A Washington County Buys a Motel for Coronavirus Isolation

Dr. Jeff Duchin, Health Officer for Seattle & King County, addresses a news conference. King County bought a motel this week to hold people infected with coronavirus.

Dr. Jeff Duchin, Health Officer for Seattle & King County, addresses a news conference. King County bought a motel this week to hold people infected with coronavirus. AP Photo/Elaine Thompson

 

Connecting state and local government leaders

STATE AND LOCAL ROUNDUP | Tornadoes in Tennessee … Jacksonville cracks down on sex trafficking … New Mexico establishes ‘Senior Dignity’ fund.

State and local officials are grappling with different challenges to the growing threat posed by the coronavirus. In King County, Washington, the epicenter of COVID-19 in the state, officials are moving to buy a motel to house people in recovery, who need to be isolated during treatment. Director of Public Health Patty Hayes said that hospitals do not have sufficient space to deal with the increasing number of cases. “Even this early in the outbreak, our hospitals are feeling the strain,” she said. A total of nine people have died from the coronavirus in Washington state, including a patient in nearby Snohomish County. Officials say at least 19 people in the two counties are diagnosed with the disease. Schools in the Puget Sound region closed on Monday for more vigorous cleaning, including some that remained closed on Tuesday. The King County Metro Transit also vowed to more regularly clean buses. In Texas, San Antonio Mayor Ron Nirenberg lambasted the CDC for releasing someone from quarantine who had been evacuated from the Diamond Princess cruise ship and was later tested to be “weakly positive” for the disease. More than 120 cruise ship evacuees had been held in quarantine at Joint Base San Antonio-Lackland. “As mayor of this city I find it totally unacceptable that the CDC would release a patient prior to receiving all test results and potentially exposing the public to this harm … we cannot have a screw up like this from our federal partners,” Nirenberg said. On Monday, Nirenberg declared a public health emergency and went to court to get a temporary restraining order to stop the federal government from releasing more evacuees from quarantine. U.S. District Judge Xavier Rodriguez denied the city’s request, but said he shared the concerns of local officials. “The United States government is, in effect, washing its own hands further of this quarantine. This is disappointing. Nonetheless, plaintiffs’ motion for a temporary restraining order is denied,” he wrote. Nirenberg then banned evacuees from entering the city after they are released. Meanwhile, in California, Gov. Gavin Newsom declined to declare a state emergency, despite the fact that several cities and counties have declared local emergencies. “We have been in constant contact with federal agencies. We have history and expertise in this space. We are not overreacting, but nor are we underreacting to the understandable anxiety that many people have as it relates to this novel virus,” Newsom said. [Los Angeles Times; San Antonio Express-News; TIME; MyNorthwest; Everett Herald; Seattle Times]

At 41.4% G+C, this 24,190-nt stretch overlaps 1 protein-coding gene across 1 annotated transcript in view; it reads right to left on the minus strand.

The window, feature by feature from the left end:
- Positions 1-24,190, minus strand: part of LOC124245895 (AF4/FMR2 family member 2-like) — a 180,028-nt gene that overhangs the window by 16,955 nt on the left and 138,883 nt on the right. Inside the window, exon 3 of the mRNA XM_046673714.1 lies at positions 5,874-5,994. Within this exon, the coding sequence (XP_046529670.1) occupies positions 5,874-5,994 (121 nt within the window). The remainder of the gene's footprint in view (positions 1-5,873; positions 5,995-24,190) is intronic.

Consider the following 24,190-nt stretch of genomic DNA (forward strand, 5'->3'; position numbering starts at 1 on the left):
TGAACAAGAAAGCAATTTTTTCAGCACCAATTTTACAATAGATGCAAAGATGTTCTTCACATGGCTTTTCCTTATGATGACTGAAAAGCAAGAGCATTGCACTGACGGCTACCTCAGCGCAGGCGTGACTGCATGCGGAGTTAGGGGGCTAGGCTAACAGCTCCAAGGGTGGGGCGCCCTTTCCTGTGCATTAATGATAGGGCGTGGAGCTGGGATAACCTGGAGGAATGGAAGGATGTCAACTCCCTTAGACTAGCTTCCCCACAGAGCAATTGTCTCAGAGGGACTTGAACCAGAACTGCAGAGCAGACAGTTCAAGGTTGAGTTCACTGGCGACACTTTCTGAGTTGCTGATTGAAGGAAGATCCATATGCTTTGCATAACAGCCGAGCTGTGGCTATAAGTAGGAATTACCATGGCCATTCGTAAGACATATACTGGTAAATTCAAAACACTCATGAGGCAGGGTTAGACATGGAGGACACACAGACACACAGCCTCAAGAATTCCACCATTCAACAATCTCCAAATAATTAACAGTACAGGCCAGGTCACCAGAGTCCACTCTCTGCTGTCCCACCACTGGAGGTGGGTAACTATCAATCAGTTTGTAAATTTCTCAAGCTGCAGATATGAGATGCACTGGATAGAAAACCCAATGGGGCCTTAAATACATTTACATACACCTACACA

TORNADOES | Tornadoes in and around Nashville killed at least 25 people Tuesday and damaged homes and other buildings, including at least three schools. Gov. Bill Lee declared a state of emergency and asked people to stay off the roads when possible as they voted on Super Tuesday. “Of course we want people to exercise caution in places like downtown Nashville, but we also want people to exercise their rights and get out and vote,” he said. In Mount Juliet, 20 miles east of Nashville, police tweeted that the “community has been impacted significantly. We continue to search for injured. Stay home if you can. Watch for downed power lines.” [Weather Channel; Washington Post]

SEX TRAFFICKING | The Mayor of Jacksonville, Florida plans to sign into law a bill that establishes stricter regulations on strip clubs and creates the Sex Trafficking Survivors Leadership Council. One of the biggest changes for strip clubs is raising the minimum allowable age for someone to work as an erotic dancers from 18 to 21. “What this does is it takes the most vulnerable population, the most vulnerable women and men who are going to be brought into sex trafficking, it removes them from the situation that is very dangerous for them. So it removes that teenage population,” said Mayor Lenny Curry. Florida is ranked third nationally for reported cases of human trafficking abuses, a statistic that prompted Jacksonville City Councilwoman LeAnna Cumber to author the bill. “It’s definitely a significant issue here. It’s really something that’s happening every day in our city,” she said. [News 4 JAX]

SENIOR DIGNITY | New Mexico Gov. Michelle Lujan Grisham signed into law legislation aimed at improving services for seniors. The Senior Dignity Fund will help the state, which is expected to have the fourth-largest senior population in the U.S. by 2030, provide things like transportation, food, and healthcare to low-income seniors. “It is well past time that New Mexico steps up for its seniors, supporting their independence and providing for their needs,” Lujan Grisham said. [New Mexico Political Report]

BEER AND WINE | South Dakota Gov. Kristi Noem signed into law a measure that legalizes beer and wine brewing classes on university campuses in the state. Classes will still have to be held off campus. [KELO]

Emma Coleman is the assistant editor for Route Fifty.

NEXT STORY: What You Can Do Right Now About the Coronavirus

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